▶Importance of attenuation: The presence of tryptophan gives rise to a 10-fold repression of trp operon transcription through the process of attenuation alone. Combined with control by the trp repressor (70-fold), this means that tryptophan levels exert a 700-fold regulatory effect on expression from the trp operon. Attenuation occurs in at least six operons that encode enzymes concerned with amino acid biosynthesis.

For example, the His operon has a leader which encodes a peptide with seven successive histidine codons. Not all of these other operons have the same combination of regulatory controls that are found in the trp operon. The His operon has no repressor–operator regulation, and attenuation forms the only mechanism of feedback control.

 

Key Notes

  • The tryptophan operon: The trp operon encodes five structural genes involved in tryptophan biosynthesis. One transcript encoding all five enzymes is synthesized using single promoter (Ptrp) and operator (Otrp) sites.
  • The trp repressor: The trp repressor is the product of a separate operon, the trpR The repressor is a dimer which interacts with the trp operator only when it is complexed with tryptophan. Repressor binding reduces transcription 70-fold.
  • The attenuator: A terminator sequence is present in the 162 bp trp leader before the start of the trpE-coding sequence. It is a rho-independent terminator which terminates transcription at base +140, which is in a run of eight Us just after a hairpin structure. This structure is called the attenuator, because it can cause premature termination of trp RNA synthesis.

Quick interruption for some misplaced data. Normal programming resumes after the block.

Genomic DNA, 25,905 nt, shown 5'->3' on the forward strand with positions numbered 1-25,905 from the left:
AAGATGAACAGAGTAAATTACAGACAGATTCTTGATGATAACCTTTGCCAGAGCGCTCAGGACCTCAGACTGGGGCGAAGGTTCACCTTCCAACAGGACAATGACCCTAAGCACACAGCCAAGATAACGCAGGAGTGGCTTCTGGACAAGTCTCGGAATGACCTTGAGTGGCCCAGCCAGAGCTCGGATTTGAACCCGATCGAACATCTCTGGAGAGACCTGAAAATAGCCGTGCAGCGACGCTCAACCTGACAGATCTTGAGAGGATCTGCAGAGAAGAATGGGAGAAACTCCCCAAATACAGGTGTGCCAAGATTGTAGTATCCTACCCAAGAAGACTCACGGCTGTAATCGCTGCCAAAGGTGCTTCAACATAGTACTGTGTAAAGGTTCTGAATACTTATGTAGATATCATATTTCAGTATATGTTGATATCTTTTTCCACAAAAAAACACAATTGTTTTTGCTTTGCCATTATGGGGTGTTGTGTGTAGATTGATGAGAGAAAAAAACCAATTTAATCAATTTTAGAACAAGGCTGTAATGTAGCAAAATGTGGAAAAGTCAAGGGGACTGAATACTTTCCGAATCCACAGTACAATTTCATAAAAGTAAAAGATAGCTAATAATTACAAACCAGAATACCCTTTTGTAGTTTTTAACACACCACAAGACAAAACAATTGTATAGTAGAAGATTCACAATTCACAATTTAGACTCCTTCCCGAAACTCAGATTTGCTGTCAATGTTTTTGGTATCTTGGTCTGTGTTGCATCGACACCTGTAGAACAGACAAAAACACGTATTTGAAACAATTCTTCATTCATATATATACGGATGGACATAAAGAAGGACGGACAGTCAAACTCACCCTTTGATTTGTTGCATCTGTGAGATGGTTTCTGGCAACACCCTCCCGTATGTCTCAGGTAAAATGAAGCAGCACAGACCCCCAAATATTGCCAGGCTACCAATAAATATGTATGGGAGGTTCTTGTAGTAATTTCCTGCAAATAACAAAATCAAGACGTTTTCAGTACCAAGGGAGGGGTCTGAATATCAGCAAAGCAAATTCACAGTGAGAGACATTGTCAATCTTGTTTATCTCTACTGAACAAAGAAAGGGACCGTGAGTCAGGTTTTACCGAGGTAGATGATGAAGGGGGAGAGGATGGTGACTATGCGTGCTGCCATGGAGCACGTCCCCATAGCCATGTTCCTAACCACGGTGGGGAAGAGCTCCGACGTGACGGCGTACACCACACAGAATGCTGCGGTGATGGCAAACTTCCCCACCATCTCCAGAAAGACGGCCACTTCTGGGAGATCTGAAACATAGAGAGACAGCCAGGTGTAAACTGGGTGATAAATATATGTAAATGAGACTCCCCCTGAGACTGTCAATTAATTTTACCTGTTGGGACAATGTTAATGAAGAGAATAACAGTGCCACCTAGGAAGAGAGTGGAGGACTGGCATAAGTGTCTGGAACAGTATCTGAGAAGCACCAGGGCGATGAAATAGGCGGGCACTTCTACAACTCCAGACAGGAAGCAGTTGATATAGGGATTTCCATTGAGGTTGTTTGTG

• Leader RNA structure: The trp leader RNA contains four regions of complementary sequence which are capable of forming alternative hairpin structures. One of these structures is the attenuator hairpin.
  • The leader peptide: The leader RNA contains an efficient ribosome-binding site and encodes a 14- amino-acid leader peptide. Codons 10 and 11 of this peptide encode tryptophan. When tryptophan is low the ribosome will pause at these codons.
  • Attenuation: The RNA polymerase pauses on the DNA template at a site which is at the end of the leader peptide-encoding sequence. When a ribosome initiates translation of the leader peptide, the polymerase continues to transcribe the RNA. If the ribosome pauses at the tryptophan codons (i.e. tryptophan levels are low), it changes the availability of the complementary leader sequences for base pairing so that an alternative RNA hairpin forms instead of the attenuator hairpin. As a result, transcription does not terminate. If theribosome is not stalled at the tryptophan residues (i.e. tryptophan levels are high), then the attenuator hairpin is able to form and transcription is terminated prematurely.
  • Importance of attenuation: Attenuation gives rise to 10-fold regulation of transcription by tryptophan. Transcription attenuation occurs in at least six operons involved in amino acid biosynthesis. In some operons (e.g. His), it is the only mechanism for feedback regulation of amino acid synthesis.